Community health workers can help promote breast cancer screenings on many fronts. They’re powerful allies in the battle against breast cancer, especially in underserved communities, where they live, work, or understand deeply. CHWTraining shows how you can use them in your program.
Every year more people become community health workers across the United States, and every year there are more conferences to support them. Conferences, workshops, annual meetings, and symposiums are excellent opportunities to brush up on your skills, learn new skills, and hear from the experts and thinkers in the community and public health industry. Here’s a list of the top CHW conferences for the year.
Breast cancer screening is key to early detection. However not all women get their mammogram. CHWTraining’s new, community-focused breast cancer screening course fills the industry’s skills gap by providing training in key areas such as breast cancer screening, cancer prevention, women’s health, communication skills, outreach and more.
Whether you want to expand your community health workers’ knowledge of tobacco and vaping cessation techniques or keep them updated on the latest best practices, offering accessible training will help you set up a sustainable program that earns results. But for you to create a training plan that works, you need to be strategic in your approach.
Asthma one lung disease that keeps people visiting the ER—but it doesn’t have to be that way. These are some best practices that healthcare agencies who use community health workers or who want to use them can follow in order to improve asthma patient outcomes. These help patients follow asthma action plans, understand their medication, and avoid (or minimize) an attack in the future.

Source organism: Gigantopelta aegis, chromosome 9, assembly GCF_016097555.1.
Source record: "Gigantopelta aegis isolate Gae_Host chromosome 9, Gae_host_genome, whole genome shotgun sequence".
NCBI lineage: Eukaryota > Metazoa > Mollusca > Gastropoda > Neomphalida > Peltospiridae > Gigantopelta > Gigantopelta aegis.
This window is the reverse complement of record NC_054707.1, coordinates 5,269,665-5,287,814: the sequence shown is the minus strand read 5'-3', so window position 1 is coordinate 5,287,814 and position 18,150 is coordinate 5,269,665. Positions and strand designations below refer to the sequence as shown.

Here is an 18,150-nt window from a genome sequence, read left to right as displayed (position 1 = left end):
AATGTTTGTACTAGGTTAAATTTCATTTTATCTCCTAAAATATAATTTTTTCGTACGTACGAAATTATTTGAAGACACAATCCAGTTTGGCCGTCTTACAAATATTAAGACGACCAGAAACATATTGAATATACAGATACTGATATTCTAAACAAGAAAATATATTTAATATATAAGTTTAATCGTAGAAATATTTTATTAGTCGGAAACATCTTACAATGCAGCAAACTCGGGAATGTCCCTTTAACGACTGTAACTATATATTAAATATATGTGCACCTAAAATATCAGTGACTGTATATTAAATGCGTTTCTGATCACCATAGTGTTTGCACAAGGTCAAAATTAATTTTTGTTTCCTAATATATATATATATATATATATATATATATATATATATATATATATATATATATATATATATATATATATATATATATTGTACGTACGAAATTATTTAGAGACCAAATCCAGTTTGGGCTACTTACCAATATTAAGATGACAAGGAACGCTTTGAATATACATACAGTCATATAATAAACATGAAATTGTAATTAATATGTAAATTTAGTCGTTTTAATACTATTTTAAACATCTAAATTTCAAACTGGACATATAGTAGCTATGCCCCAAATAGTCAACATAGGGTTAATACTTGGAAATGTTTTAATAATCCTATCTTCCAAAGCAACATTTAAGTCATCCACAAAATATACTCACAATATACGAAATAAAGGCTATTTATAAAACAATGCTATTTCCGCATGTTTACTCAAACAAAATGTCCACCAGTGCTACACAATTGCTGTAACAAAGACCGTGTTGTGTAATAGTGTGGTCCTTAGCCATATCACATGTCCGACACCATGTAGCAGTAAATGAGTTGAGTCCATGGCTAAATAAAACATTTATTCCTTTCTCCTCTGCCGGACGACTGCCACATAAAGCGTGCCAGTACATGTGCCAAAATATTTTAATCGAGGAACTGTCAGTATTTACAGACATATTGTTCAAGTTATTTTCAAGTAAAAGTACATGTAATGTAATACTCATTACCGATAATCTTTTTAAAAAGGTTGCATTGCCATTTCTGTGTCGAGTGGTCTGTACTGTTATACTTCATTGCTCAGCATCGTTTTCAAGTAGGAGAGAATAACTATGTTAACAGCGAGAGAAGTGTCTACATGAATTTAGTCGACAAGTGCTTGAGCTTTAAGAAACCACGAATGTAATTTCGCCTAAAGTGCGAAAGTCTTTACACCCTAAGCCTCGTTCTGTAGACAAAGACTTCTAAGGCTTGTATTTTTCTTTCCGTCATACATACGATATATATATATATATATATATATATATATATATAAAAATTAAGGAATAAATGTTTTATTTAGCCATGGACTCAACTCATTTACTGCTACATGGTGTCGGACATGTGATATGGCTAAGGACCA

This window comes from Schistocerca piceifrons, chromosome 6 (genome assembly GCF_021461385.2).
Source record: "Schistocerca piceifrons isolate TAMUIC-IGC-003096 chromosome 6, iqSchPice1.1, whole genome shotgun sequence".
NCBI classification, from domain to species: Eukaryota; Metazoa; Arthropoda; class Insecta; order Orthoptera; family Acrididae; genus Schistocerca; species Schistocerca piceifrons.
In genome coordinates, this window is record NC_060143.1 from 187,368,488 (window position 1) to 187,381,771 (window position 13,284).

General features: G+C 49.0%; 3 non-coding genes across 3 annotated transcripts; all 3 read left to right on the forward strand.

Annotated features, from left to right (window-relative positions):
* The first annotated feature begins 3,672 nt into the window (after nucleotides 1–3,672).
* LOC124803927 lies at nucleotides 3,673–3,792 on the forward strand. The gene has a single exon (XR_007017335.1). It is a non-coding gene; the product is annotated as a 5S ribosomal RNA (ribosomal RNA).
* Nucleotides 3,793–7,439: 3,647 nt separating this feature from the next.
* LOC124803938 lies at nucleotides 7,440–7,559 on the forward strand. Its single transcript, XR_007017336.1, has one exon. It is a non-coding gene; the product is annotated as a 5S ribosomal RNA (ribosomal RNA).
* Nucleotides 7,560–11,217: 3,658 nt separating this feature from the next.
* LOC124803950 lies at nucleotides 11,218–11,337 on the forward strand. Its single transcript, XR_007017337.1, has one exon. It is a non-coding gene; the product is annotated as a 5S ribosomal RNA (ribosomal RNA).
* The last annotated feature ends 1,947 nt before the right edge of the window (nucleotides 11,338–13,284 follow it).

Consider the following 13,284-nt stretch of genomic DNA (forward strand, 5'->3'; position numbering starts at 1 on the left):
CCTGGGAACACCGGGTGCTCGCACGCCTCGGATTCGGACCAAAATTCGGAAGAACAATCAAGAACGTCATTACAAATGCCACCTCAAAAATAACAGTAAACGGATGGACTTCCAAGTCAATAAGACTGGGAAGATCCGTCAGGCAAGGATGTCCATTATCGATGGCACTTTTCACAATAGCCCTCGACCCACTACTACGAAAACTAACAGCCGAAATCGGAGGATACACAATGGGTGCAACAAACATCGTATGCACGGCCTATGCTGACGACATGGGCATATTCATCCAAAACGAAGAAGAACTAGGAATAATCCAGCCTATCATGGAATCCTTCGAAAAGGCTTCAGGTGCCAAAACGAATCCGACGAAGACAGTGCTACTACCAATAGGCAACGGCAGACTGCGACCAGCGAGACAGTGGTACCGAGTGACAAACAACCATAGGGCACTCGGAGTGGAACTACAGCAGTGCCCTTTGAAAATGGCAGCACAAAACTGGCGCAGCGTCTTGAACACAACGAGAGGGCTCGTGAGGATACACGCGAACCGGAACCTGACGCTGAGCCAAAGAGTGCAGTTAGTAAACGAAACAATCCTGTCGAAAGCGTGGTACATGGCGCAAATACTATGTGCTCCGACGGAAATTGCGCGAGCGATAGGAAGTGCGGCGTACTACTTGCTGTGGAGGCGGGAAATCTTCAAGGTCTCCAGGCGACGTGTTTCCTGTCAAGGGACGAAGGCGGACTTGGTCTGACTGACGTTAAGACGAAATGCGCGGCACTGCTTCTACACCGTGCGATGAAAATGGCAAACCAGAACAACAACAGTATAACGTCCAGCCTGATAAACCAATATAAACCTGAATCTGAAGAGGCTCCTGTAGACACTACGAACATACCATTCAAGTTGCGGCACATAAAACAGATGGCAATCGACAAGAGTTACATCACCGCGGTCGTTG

The mouth is connected to the rest of the body, and many states look at oral health as a way to improve overall community health. Keep reading to learn more about what every state is doing about oral health and CHWs and helpful resources and background information for program coordinators and administrators.
Diabetes is a particularly difficult condition to maintain. It’s chronic and everything a person does, from what and how much they eat to how much they exercise to a good night’s rest the night before. Now, the coronavirus is making diabetes the kind of death threat it never has been before. Still, it is manageable. The newest update to Diabetes and Prediabetes shows how health promoters and community health workers can offer support, best practices, referrals, diet tips, and more.